And despite Somers's claim that her specially made, non-FDA-approved bioidenticals are "natural" and safer, they are actually synthetic, just like conventional hormones and FDA-approved bioidenticals from pharmacies—and there are no conclusive clinical studies showing they are less risky.
'Bioidentical hormones' is a term created by the lay media to refer to chemicals derived from plants that are modified to be structurally identical to endogenous human hormones... Patients assume bioidentical hormones are natural and safer than synthetic hormones with regard to the risk of developing breast cancer and other diseases, but there is little evidence to support this belief...*
The term 'bioidentical' hormone replacement therapy (BHRT) is widely misunderstood by the patient population and misrepresented in patient literature. Within the clinical community, BHRT is currently being prescribed by some as an 'innovative therapy' with no published evidence in peer-reviewed journals that it is better than the current standard of care; in at least one case, BHRT is being used as a study agent in unregulated and unethical research involving very high doses of estrogen and progesterone. Additionally, professional ethics problems abound within the prescribing population, since those claiming expertise and training in BHRT vary widely in competencies, may cross practice boundaries, and may have overt conflicts of interest if they are selling or promoting their own for-profit recipes of BHRT on commercial forums. Ultimately, BHRT presents clinical, research and professional ethics problems that are discussed in depth.*
Compounded [biodentical hormone therapies (BHTs)] have been promoted by some as natural, safer, and in some cases more efficacious than conventional hormone therapies, but there is a dearth of scientific evidence to support these claims. Compounded BHTs lack well controlled studies examining route of administration, pharmacokinetics, safety, and a critical, science-based rationale for the mixture and ratios of bioidentical estrogens employed in many preparations. Many advocates of compounded BHTs customize prescriptions based on saliva tests or blood sera levels in direct contradiction to evidence-based guidelines, which support tailoring HT individually according to symptoms. Currently, scientific uncertainties associated with compounded BHTs make their use less preferable to that of [conventional hormone therapies (CHTs)], as CHTs have been and continue to be assessed by clinical trials regarding both benefits and risks and are indicated for use according to evidence-based guidelines.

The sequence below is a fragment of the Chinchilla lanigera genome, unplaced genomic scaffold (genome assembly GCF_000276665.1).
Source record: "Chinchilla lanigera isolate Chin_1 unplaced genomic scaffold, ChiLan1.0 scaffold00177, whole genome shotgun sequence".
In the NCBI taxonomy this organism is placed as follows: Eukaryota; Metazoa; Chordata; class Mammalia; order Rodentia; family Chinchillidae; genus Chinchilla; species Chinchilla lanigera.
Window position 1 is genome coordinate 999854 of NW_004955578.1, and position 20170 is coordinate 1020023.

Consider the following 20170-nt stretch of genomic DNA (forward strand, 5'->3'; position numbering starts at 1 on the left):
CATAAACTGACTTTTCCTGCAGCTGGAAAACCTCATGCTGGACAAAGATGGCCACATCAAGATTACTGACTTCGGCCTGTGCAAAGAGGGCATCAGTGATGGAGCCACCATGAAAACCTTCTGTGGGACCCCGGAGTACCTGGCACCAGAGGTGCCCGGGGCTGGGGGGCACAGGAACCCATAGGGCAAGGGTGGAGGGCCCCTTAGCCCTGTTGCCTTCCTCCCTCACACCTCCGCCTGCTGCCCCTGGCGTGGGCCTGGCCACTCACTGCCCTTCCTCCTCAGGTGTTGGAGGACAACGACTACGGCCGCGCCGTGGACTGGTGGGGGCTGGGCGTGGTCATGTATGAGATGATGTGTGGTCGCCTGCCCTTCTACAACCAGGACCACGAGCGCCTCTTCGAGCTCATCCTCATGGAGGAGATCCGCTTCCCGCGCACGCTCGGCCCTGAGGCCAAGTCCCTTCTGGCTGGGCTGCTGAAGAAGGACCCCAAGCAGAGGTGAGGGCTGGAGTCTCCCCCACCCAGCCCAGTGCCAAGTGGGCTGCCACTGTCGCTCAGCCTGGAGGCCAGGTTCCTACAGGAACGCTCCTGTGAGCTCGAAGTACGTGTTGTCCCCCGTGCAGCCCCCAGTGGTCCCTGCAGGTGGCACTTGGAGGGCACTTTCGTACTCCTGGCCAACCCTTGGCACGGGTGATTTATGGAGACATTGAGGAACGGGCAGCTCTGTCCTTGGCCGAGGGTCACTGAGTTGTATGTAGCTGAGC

saying that BHRT is safe and there is now research beginning to support it is not shilling. It's giving you a side of the story that is still (for now) in the minority.
And if you start back way at the beginning you will see I was just correcting what I felt to be a semantic error in the title. I never came in here shilling anything. you all asked questions, I did my best to answer them. Then when I wanted to talk science instead of credentials, it becomes a witch hunt.
What about T.S. Wiley's stint as a guest investigator?
This was a favor from Dr. Bent Formby – Wiley's scientific mentor – in 1997. “We appointed her as guest investigator at Sansum Medical Research Institute for 3 months. By doing so she became affiliated with an academic institution.... We were all very nice to her and glad to be able to support an ordinary housewife with an interest in bioscience.”
Apparently it didn't work out so well. “I was very surprised to discover how illiterate TS was in science and math. She knew absolutely nothing. She did not even know the difference between hydrogen and oxygen or the square root of a number.... She told me she never had science and math in high school.” And, “That was a great mistake because she has absolutely no knowledge about science and how a scientific laboratory with all the applied molecular techniques works.”
Formby scoffs whenever T.S. Wiley titles herself a microbiologist, cancer researcher, and the panoply of other labels. “She has not – absolutely not – any knowledge of experimental biomedical research. Has never been in my lab.”
(Today, Dr. Formby openly feels no affection whatever for T.S. Wiley. He never endorsed the protocol and in fact he opposed its last-minute inclusion in the book on ethical grounds. After he attempted to help the women suffering on the protocol by explaining the science behind their symptoms, the Wiley camp turned on him, smearing his name in public and private – a recurring pattern, incidentally.)
A reminder: BUYER BEWARE: I have NOTHING to do with acai berry scams on internet. Have tasted only ONE time on my show.
2:43 PM May 29th from web
biochemists aren't MD's. I wouldn't expect them to know the difference.
"Bio-identical protocols rely the actual, unaltered molecules of progesterone, testosterone, estrogen etc. for replacement."
Ten bucks* if you can get a biochemist in here to explain why this matters at all.
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